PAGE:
Coming clean about the extent of his doping, is critical not only in Armstrong’s bid to rehabilitate his image but in his quest to convince USADA and WADA officials to reduce his lifetime ban.
Armstrong would like to resume his triathlon career, something he is currently prevented from doing at the international level because of the ban.
But Armstrong is in a unique position to expose just how widespread doping was and is in cycling, a scandal that many believe extends even to the offices of the Union Cycliste International, the sport’s global governing body.
Talks are already underway with WADA officials that would lay the ground work for a reduction in Armstrong’s ban in return for his cooperation with investigators, Ungerleider said.
“I could definitely, definitely believe he could receive a mitigation or lessening (of the ban),” Ungerleider said.
Landis, in an email to USA Cycling officials, obtained by the Orange County Register in 2010, said Armstrong was tipped off by UCI officials to a new test for the banned blood boosting drug EPO.
Landis also alleged that Armstrong tested positive for EPO during the 2001 Tour de Suisse but the test was covered up after Armstrong paid a $US100,000 ($A95,000) bribe to UCI officials.
UCI officials denied the cover-up. The head of the Swiss drug testing lab conducting the Tour de Suisse said Armstrong’s test from the 2001 race was “suspect” but did not prove the use of EPO.
Doctor Martial Saugy is the director of the WADA-accredited drug testing lab in Lausanne not far from the International Olympic Committee headquarters.
Saugy this week confirmed that he met with Armstrong and US Postal team director Johan Bruyneel in 2002 to explain EPO testing but denied that there was anything inappropriate about the meeting.
Former US Postal rider David Zabriskie told USADA officials he suspected the team was tipped off about when to expect drug tests.
“Johan always seemed to know when drug testers were coming at races,” Zabriskie said in an affidavit. “This warning that ‘they’re coming tomorrow’ came on more than one occasion.”
But the more Armstrong details his and others doping and circumstances that allowed it to continue the more he further exposes his already vulnerable position legally.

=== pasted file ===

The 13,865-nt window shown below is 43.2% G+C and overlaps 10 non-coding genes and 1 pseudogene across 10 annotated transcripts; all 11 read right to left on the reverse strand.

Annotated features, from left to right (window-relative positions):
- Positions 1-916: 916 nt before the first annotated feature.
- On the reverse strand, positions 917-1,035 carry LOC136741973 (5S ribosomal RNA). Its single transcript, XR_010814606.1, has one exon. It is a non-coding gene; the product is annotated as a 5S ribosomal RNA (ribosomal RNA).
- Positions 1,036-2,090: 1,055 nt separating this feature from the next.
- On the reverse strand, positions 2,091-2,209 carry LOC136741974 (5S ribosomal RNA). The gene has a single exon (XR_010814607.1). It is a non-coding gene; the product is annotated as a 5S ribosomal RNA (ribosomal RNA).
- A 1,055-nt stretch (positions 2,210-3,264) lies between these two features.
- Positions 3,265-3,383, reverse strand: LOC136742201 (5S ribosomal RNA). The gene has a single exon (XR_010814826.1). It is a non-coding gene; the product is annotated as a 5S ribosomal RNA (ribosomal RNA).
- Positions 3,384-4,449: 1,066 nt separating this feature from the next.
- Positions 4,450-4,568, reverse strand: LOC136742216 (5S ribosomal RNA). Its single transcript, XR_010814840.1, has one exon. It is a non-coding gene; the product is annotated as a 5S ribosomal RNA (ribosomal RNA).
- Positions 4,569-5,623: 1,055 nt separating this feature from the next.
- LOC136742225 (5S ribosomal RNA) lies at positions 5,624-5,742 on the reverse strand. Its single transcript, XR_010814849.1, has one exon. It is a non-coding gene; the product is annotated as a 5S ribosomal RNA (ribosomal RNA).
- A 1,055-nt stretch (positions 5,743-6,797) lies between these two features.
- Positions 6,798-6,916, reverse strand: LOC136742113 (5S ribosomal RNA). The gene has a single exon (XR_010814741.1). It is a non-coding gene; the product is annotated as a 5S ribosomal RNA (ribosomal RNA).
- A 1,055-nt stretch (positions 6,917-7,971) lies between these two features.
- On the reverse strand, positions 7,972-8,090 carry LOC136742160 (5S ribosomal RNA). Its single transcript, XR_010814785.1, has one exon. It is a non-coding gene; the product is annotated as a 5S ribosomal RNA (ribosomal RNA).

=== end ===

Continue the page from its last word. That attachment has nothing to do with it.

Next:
Armstrong is already the target of a federal whistleblower suit filed by Landis that alleges government money was used to purchase doping products for Armstrong and his US Postal teammates.
A loss in the case could cost Armstrong as much as $US100 million ($A95 million). The Sunday Times, a London newspaper, plans to sue Armstrong for $US1.6 million ($A1.52 million).
The Times paid Armstrong $US485,000 ($A460,000) in an out-of-court settlement in his 2006 libel suit against the paper.
A Dallas promotions company is also expected to sue Armstrong, alleging he lied about his doping in a deposition in a 2006 lawsuit over the company’s refusal to pay Armstrong a $US7.5 million ($A7.12 million) bonus for winning his sixth Tour de France because of doping accusations.
Armstrong legally, Keane said, faces “enormous risk both in civil and criminal court.”
After years of denying his involvement in doping in court cases, Armstrong with the Winfrey interview, Keane said, “is playing (legal) Russian roulette with six bullets in the chamber.”
Saying there’s a pretty good chance Armstrong could face jail time, Keane said the interview is another example of Armstrong’s belief that he can talk his way out of anything, that the rules don’t apply to him.
Babbitt will also be questioning Armstrong’s motivation when he watches the Winfrey interview.
Will he see the man who reached out to thousands of cancer patients? Or the bully who attacked viciously and relentlessly his critics for more than a decade, ruining dozens of careers and reputations along the way.
“He was the biggest bully for the last 10 years … what does he have to say to those who he used his power, influence and money to destroy and besmirch?”
© AAP 2013